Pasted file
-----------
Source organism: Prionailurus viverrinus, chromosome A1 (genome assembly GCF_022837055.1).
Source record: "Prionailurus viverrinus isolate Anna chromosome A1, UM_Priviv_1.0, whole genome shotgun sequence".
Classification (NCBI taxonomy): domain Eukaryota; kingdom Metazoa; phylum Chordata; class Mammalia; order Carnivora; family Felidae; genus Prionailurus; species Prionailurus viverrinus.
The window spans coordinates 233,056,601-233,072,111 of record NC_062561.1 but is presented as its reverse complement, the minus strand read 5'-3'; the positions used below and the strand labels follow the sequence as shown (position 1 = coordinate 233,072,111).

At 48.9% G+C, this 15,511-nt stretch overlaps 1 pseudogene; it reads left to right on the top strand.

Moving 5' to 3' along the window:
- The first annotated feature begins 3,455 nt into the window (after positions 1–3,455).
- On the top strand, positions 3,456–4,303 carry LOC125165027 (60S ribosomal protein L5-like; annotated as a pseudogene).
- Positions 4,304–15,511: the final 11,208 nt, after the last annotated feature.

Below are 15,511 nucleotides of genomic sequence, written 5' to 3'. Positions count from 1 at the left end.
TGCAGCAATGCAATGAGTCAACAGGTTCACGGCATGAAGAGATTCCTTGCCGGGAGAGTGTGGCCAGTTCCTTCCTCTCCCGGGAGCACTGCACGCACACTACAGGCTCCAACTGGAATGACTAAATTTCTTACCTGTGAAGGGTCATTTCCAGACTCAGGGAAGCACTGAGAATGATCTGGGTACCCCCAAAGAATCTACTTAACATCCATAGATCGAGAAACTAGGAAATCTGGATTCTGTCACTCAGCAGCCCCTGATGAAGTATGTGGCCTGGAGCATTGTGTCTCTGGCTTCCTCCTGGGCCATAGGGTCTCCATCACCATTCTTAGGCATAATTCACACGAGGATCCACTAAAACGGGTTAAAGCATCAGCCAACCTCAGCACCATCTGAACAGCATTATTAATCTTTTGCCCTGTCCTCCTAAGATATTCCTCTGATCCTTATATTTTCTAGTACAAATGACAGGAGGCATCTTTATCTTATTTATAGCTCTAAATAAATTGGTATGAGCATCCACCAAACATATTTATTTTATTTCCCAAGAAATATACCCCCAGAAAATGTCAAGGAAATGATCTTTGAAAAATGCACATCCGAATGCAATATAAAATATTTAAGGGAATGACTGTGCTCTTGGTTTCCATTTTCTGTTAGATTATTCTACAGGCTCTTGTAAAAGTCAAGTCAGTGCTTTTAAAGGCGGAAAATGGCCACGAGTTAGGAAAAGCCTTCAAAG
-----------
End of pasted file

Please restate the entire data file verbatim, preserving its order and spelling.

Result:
Source organism: Prionailurus viverrinus, chromosome A1 (genome assembly GCF_022837055.1).
Source record: "Prionailurus viverrinus isolate Anna chromosome A1, UM_Priviv_1.0, whole genome shotgun sequence".
Classification (NCBI taxonomy): domain Eukaryota; kingdom Metazoa; phylum Chordata; class Mammalia; order Carnivora; family Felidae; genus Prionailurus; species Prionailurus viverrinus.
The window spans coordinates 233,056,601-233,072,111 of record NC_062561.1 but is presented as its reverse complement, the minus strand read 5'-3'; the positions used below and the strand labels follow the sequence as shown (position 1 = coordinate 233,072,111).

At 48.9% G+C, this 15,511-nt stretch overlaps 1 pseudogene; it reads left to right on the top strand.

Moving 5' to 3' along the window:
- The first annotated feature begins 3,455 nt into the window (after positions 1–3,455).
- On the top strand, positions 3,456–4,303 carry LOC125165027 (60S ribosomal protein L5-like; annotated as a pseudogene).
- Positions 4,304–15,511: the final 11,208 nt, after the last annotated feature.

Below are 15,511 nucleotides of genomic sequence, written 5' to 3'. Positions count from 1 at the left end.
TGCAGCAATGCAATGAGTCAACAGGTTCACGGCATGAAGAGATTCCTTGCCGGGAGAGTGTGGCCAGTTCCTTCCTCTCCCGGGAGCACTGCACGCACACTACAGGCTCCAACTGGAATGACTAAATTTCTTACCTGTGAAGGGTCATTTCCAGACTCAGGGAAGCACTGAGAATGATCTGGGTACCCCCAAAGAATCTACTTAACATCCATAGATCGAGAAACTAGGAAATCTGGATTCTGTCACTCAGCAGCCCCTGATGAAGTATGTGGCCTGGAGCATTGTGTCTCTGGCTTCCTCCTGGGCCATAGGGTCTCCATCACCATTCTTAGGCATAATTCACACGAGGATCCACTAAAACGGGTTAAAGCATCAGCCAACCTCAGCACCATCTGAACAGCATTATTAATCTTTTGCCCTGTCCTCCTAAGATATTCCTCTGATCCTTATATTTTCTAGTACAAATGACAGGAGGCATCTTTATCTTATTTATAGCTCTAAATAAATTGGTATGAGCATCCACCAAACATATTTATTTTATTTCCCAAGAAATATACCCCCAGAAAATGTCAAGGAAATGATCTTTGAAAAATGCACATCCGAATGCAATATAAAATATTTAAGGGAATGACTGTGCTCTTGGTTTCCATTTTCTGTTAGATTATTCTACAGGCTCTTGTAAAAGTCAAGTCAGTGCTTTTAAAGGCGGAAAATGGCCACGAGTTAGGAAAAGCCTTCAAAG